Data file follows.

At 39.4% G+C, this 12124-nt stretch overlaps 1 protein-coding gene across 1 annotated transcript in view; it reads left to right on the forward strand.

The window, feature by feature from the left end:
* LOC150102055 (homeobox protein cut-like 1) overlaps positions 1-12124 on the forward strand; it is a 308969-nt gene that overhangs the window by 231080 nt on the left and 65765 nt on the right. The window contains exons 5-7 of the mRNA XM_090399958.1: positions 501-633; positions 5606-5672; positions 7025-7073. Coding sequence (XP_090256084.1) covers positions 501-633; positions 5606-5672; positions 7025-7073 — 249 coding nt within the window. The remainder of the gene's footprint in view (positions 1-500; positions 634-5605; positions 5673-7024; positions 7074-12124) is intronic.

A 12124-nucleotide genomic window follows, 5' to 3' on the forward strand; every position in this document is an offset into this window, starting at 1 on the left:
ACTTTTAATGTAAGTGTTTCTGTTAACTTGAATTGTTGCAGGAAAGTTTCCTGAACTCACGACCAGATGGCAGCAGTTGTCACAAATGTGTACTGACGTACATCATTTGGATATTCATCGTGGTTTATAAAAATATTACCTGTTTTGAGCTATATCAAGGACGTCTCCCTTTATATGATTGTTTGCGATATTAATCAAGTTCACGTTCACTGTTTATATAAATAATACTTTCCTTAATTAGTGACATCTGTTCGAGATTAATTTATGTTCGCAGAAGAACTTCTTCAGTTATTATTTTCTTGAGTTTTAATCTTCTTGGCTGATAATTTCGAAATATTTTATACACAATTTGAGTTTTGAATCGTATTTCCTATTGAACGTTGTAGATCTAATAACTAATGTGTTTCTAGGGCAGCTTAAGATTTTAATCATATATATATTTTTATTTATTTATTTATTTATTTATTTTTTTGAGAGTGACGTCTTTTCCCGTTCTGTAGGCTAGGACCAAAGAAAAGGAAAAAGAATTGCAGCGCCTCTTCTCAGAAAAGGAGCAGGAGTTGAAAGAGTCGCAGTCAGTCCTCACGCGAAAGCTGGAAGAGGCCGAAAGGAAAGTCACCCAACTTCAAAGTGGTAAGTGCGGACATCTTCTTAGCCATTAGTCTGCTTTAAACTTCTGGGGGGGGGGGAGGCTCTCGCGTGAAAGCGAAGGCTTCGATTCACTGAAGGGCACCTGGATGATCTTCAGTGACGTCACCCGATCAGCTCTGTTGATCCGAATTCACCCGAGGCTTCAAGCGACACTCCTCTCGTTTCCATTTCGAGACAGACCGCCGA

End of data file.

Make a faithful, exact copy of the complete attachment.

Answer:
At 39.4% G+C, this 12124-nt stretch overlaps 1 protein-coding gene across 1 annotated transcript in view; it reads left to right on the forward strand.

The window, feature by feature from the left end:
* LOC150102055 (homeobox protein cut-like 1) overlaps positions 1-12124 on the forward strand; it is a 308969-nt gene that overhangs the window by 231080 nt on the left and 65765 nt on the right. The window contains exons 5-7 of the mRNA XM_090399958.1: positions 501-633; positions 5606-5672; positions 7025-7073. Coding sequence (XP_090256084.1) covers positions 501-633; positions 5606-5672; positions 7025-7073 — 249 coding nt within the window. The remainder of the gene's footprint in view (positions 1-500; positions 634-5605; positions 5673-7024; positions 7074-12124) is intronic.

A 12124-nucleotide genomic window follows, 5' to 3' on the forward strand; every position in this document is an offset into this window, starting at 1 on the left:
ACTTTTAATGTAAGTGTTTCTGTTAACTTGAATTGTTGCAGGAAAGTTTCCTGAACTCACGACCAGATGGCAGCAGTTGTCACAAATGTGTACTGACGTACATCATTTGGATATTCATCGTGGTTTATAAAAATATTACCTGTTTTGAGCTATATCAAGGACGTCTCCCTTTATATGATTGTTTGCGATATTAATCAAGTTCACGTTCACTGTTTATATAAATAATACTTTCCTTAATTAGTGACATCTGTTCGAGATTAATTTATGTTCGCAGAAGAACTTCTTCAGTTATTATTTTCTTGAGTTTTAATCTTCTTGGCTGATAATTTCGAAATATTTTATACACAATTTGAGTTTTGAATCGTATTTCCTATTGAACGTTGTAGATCTAATAACTAATGTGTTTCTAGGGCAGCTTAAGATTTTAATCATATATATATTTTTATTTATTTATTTATTTATTTATTTTTTTGAGAGTGACGTCTTTTCCCGTTCTGTAGGCTAGGACCAAAGAAAAGGAAAAAGAATTGCAGCGCCTCTTCTCAGAAAAGGAGCAGGAGTTGAAAGAGTCGCAGTCAGTCCTCACGCGAAAGCTGGAAGAGGCCGAAAGGAAAGTCACCCAACTTCAAAGTGGTAAGTGCGGACATCTTCTTAGCCATTAGTCTGCTTTAAACTTCTGGGGGGGGGGGAGGCTCTCGCGTGAAAGCGAAGGCTTCGATTCACTGAAGGGCACCTGGATGATCTTCAGTGACGTCACCCGATCAGCTCTGTTGATCCGAATTCACCCGAGGCTTCAAGCGACACTCCTCTCGTTTCCATTTCGAGACAGACCGCCGA